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2019 Trip Chronicles:    Contents

Joshua Tree National Park 3/2
Joshua Tree National Park 3/3
Joshua Tree National Park 3/4
Joshua Tree National Park 3/5
Joshua Tree National Park 3/6
Joshua Tree National Park 3/7
Joshua Tree National Park 3/8
Joshua Tree National Park 3/9

2019 Trip Chronicles:  Page 2

Joshua Tree National Park

During winter while my main focus is resort skiing in Tahoe, I had been keeping an eye on precipitation information for our Southern California desert areas and after a storm dropped a record 3.69 inches of rain on Palm Springs on February 14, I expected Cottonwood Bajada, CB, at the southern boundary of Joshua Tree National Park would likely have a good wildflower bloom. That was 4.38 inches for February after 1.45" in January and 0.53" in December. However I really didn't know how much rain actually fell at Cottonwood Bajada since it is about 40 miles east of Palm Springs and precipitation during storms locally in desert areas tends to vary considerably. I expected it would take about 2 weeks after the storm for plants to come into blooms from that water. Late February reports began to surface on DesertUSA dot com for rising flowers at CB so I began looking for weather windows of calmer conditions during this usually breezy time of year. And that pointed to the first week of March with the first less breezy day likely March 4.

An old 4x5 film view camera friend D living in Colorado would be joining me for a week of dispersed camping. Thus on Saturday morning March 2, 2019, I drove south on US101, east on SR152, south on I5, and east on SR58, then into downtown Bakersfield by late morning for a pit stop where I also picked up a bit more cash at the BofA. From there, continued southeast over Tehachipi Pass and east into the Mojave Desert that was still looking dormant with small green herbs poking through sandy soils amid all the sagebrush and creosote. At US395 I turned south then at Victorville SR18 east and SR247 east to a dirt road north of Yucca Valley where I slept in my Forester overnight.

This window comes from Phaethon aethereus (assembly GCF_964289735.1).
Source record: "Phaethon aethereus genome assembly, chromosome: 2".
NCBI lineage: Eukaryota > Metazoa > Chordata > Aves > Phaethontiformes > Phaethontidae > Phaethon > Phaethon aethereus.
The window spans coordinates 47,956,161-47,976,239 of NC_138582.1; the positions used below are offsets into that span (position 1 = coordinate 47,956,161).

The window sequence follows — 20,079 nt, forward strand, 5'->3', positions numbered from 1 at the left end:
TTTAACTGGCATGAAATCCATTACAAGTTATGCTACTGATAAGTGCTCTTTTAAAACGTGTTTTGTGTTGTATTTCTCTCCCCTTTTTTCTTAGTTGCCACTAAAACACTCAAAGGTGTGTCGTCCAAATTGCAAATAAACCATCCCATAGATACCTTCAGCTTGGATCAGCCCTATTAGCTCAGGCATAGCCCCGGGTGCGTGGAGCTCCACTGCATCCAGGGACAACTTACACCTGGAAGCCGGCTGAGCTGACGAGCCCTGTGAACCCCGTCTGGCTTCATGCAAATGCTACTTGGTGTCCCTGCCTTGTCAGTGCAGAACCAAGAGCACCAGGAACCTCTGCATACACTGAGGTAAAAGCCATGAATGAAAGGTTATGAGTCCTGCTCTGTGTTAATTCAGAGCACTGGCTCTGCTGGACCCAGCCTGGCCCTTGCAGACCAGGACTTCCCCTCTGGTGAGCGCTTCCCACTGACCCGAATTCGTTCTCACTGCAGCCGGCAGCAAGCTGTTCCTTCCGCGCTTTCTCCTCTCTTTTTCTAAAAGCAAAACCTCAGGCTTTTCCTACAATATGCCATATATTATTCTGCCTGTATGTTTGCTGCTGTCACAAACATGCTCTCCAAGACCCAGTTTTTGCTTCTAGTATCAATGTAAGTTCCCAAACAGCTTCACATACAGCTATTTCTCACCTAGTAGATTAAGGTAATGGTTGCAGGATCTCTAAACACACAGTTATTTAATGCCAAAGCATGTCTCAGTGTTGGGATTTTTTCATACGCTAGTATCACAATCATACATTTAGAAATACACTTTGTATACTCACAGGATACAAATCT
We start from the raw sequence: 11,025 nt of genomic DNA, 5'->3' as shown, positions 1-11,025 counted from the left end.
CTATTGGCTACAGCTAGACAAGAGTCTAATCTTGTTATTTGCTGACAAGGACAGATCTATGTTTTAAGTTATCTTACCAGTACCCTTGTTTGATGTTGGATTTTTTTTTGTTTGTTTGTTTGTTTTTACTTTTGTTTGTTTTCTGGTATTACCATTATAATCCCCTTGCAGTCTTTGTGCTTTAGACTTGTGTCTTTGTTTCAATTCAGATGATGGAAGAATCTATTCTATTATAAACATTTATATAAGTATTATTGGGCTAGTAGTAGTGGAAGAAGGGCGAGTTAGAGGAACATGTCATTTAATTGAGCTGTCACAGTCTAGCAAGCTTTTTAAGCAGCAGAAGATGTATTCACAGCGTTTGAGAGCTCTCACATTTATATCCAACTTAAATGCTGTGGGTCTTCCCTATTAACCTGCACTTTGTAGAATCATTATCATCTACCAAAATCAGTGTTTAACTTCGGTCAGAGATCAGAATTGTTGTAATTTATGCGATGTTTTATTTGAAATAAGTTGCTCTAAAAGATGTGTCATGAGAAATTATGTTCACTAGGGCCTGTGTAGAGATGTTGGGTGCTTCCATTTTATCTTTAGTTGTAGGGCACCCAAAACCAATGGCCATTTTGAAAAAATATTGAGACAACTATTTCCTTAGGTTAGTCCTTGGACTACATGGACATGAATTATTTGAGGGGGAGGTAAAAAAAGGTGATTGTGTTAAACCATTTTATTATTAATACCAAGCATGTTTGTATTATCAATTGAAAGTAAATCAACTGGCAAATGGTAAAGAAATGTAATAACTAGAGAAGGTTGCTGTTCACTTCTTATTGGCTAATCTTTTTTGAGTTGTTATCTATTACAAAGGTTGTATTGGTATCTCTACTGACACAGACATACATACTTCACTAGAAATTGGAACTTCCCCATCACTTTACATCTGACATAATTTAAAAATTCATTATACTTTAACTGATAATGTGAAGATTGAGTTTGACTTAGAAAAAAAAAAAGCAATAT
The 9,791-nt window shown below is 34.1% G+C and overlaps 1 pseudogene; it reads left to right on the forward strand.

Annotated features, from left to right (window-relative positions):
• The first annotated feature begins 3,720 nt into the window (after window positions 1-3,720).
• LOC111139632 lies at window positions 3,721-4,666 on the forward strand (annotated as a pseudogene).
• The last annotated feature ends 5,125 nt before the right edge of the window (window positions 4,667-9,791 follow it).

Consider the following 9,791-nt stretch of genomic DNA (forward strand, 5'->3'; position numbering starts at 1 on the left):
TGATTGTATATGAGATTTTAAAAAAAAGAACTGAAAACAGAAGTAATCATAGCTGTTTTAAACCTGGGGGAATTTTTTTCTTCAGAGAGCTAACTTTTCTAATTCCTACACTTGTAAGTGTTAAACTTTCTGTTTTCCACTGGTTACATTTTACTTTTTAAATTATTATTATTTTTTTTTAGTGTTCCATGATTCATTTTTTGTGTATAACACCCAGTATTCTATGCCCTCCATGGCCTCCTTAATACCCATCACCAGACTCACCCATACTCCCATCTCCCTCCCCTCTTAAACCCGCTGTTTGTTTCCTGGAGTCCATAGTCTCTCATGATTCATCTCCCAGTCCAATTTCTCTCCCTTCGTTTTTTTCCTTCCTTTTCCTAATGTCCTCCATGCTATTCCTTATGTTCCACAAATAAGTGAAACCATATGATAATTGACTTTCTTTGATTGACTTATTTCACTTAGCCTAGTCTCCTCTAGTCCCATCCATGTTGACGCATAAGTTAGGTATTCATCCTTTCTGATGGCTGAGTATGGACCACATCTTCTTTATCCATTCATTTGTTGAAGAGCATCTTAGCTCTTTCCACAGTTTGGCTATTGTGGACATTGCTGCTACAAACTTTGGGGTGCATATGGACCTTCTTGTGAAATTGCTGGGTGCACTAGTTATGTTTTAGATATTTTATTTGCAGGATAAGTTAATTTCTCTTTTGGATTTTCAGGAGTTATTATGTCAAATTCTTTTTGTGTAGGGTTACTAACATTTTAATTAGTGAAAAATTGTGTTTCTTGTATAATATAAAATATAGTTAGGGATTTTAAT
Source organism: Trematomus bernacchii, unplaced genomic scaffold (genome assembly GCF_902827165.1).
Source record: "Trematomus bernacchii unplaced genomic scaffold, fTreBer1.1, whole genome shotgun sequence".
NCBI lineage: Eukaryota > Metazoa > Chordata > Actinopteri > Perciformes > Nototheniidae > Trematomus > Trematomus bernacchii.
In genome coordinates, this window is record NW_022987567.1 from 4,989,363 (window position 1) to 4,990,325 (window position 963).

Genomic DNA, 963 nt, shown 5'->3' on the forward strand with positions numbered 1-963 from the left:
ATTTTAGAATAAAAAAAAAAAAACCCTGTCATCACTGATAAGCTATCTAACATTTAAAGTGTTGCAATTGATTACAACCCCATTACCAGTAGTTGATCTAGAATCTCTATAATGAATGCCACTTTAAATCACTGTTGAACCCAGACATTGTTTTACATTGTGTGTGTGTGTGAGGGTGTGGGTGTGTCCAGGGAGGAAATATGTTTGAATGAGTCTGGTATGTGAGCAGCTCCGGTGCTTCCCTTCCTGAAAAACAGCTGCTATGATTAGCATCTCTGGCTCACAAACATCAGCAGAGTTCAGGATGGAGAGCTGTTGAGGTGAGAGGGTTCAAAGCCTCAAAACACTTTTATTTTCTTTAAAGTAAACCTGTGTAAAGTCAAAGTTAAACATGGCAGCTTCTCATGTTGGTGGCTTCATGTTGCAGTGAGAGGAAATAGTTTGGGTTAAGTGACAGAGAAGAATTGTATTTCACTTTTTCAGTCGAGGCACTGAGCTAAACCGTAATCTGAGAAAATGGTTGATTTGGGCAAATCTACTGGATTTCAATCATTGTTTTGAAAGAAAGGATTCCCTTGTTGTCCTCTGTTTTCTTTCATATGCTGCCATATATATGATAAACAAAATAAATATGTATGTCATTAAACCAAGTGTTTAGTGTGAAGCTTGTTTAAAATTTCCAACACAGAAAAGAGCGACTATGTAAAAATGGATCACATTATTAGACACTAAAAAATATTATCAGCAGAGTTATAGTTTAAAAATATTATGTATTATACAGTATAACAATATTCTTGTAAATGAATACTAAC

On Sunday morning March 3, 2019 was up at dawn then into Yucca Valley where I stopped at a couple markets filling my 27 liter cooler with perishable drinks and food plus cubed ice. By 8am I was driving up through Joshua Tree National Park while noting vegetation continued to look dormant. As I left the highlands and drove south on Pinto Basin Road, wildflowers began to appear and by time I reached Wilson Canyon there was enough color to start exploring roadside areas with my camera since it was in optimal morning light though a forecast breeze reduced chances of actually working subjects. It did give me an idea of possibly driving back through the area after whatever work to the south ended. Further along towards the Cottonwood Springs Visitor Center, conditions were still early. I stopped at that busy center buying a Sonoran Desert wildflower book then continued south as the paved road changes name to Cottonwood Springs road dropping into Cottonwood Canyon.

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Immediately it was obvious storms had indeed dropped good rains in the area and as I drove into the canyon mouth where the sunny south facing bajada begins, wildflower conditions appeared to look better than the two other times I had visited the area that marks the northern extent of the Sonoran Desert with the Mojave Desert to the north. This small zone of about a quarter mile to each side of the road and less than 2 miles long can have the most impressive displays of Sonoran Desert wildflowers anywhere. I parked at the one roadside spot with a bit of afternoon shade from a screwbean mesquite tree and sent a text message to my friend D who then committed to his longer road trip.

online topo Cottonwood Bajada

The rest of the morning, I rambled about several areas east of the road surveying spots to work on following days when breezes waned. It was great to have nailed what would be the peak color conditions this spring while most plants were wonderfully green and very few visitors had yet arrived or trampled pathways through the dense fields. And indeed by this week's end it would be looking quite different. In the wind protection of a small side canyon wash I managed with the help of two wind blocking 32" collapsible disks working the above apricot mallow, sphaeralcea ambigua, close-up. In the evening drove down to the Edison Power road just south of the park boundary where the buried California Aqueduct from the Colorado River routes and set up a dispersed site for the night. When I disperse camp, it is usually just for the purpose of overnight sleeping thus little gear moves outside my vehicle. There were maybe 3 dozen other vehicles along that BLM area with more than half larger RV's that were really there because of convenience to the busy I10 freeway just a mile below.